- Chris Forsberg, Celtics reporter, ESPNBoston.com
- 0 Shares
Celtics coach Doc Rivers despises change and, fortunately for him, hasn't had to make any wholesale alterations since the Big Three united during the summer of 2007.
But even Rivers can't run from the numbers that show just how mediocre his team has played over what amounts to nearly half a season. And, despite his hesitations, Rivers admitted Wednesday night on the heels of a lopsided thrashing at the hands of the Memphis Grizzlies that change might be inevitable.
After winning 23 of their first 28 games to start the 2009-10 season, the Celtics stood at 151-41 (.786 winning percentage) for the past three seasons, a staggering 110 games over .500.
Over the past 35 games, Boston is a pedestrian 17-18 (.486 winning percentage).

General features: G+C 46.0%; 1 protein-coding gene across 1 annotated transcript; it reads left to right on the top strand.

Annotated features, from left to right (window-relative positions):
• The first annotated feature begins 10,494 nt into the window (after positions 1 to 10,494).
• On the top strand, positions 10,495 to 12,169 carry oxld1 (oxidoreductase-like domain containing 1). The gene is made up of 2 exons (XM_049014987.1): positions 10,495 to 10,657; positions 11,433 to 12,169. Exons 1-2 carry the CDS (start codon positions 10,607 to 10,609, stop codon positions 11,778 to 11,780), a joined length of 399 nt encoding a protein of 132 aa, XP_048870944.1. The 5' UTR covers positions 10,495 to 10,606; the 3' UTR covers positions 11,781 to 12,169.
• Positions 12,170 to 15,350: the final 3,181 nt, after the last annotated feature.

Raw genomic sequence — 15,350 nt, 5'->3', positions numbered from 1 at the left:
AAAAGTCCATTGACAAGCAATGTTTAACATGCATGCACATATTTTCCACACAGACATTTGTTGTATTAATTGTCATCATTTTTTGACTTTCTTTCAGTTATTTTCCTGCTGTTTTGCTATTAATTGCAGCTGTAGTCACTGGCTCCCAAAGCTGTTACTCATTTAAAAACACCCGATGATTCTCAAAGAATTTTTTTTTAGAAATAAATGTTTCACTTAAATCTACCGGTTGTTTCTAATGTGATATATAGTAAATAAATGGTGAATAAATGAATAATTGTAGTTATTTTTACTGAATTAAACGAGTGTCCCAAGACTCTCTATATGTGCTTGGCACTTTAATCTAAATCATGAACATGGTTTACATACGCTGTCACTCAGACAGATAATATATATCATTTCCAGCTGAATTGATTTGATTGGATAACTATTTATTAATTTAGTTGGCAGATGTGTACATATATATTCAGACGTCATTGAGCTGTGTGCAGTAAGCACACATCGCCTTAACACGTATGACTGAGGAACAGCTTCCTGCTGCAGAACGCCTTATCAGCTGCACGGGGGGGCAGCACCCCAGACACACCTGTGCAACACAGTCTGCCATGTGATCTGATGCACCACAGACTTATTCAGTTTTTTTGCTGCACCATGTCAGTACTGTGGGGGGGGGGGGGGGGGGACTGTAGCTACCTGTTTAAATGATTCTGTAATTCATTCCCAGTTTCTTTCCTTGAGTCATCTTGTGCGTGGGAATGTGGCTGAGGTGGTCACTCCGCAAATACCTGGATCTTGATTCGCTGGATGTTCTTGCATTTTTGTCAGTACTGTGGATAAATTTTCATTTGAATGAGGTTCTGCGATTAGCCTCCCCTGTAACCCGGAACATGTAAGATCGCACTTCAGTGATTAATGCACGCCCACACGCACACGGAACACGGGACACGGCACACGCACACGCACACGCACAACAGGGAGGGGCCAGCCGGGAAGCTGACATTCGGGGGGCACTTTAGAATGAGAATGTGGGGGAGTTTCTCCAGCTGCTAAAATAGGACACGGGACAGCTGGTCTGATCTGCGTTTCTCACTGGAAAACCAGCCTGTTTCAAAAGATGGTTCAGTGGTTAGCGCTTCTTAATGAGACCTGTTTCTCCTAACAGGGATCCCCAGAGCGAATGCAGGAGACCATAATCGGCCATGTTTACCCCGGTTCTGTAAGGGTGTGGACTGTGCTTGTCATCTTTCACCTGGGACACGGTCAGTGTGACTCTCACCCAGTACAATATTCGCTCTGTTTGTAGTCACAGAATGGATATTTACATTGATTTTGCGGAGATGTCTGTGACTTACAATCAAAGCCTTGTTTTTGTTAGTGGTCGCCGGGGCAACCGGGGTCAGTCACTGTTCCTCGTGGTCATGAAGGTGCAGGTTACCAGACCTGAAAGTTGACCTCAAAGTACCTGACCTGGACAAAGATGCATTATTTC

For most of this season, Boston could blame injuries. The Celtics rarely enjoyed a completely healthy roster with just about every player missing time because of injury or illness. But Boston has been near full strength recently, including Wednesday night, and it hasn't been able to rekindle what made it so successful in the first 192 games the new Big Three played together.
So for the first time since the team traded for Kevin Garnett, a move that pretty much dictated Rivers' starting lineup for him, Boston's coach must decide if it's prudent to tinker with his use of personnel in order to salvage the current campaign.
The fact Rivers acknowledged that change might be necessary suggests how dire the situation is.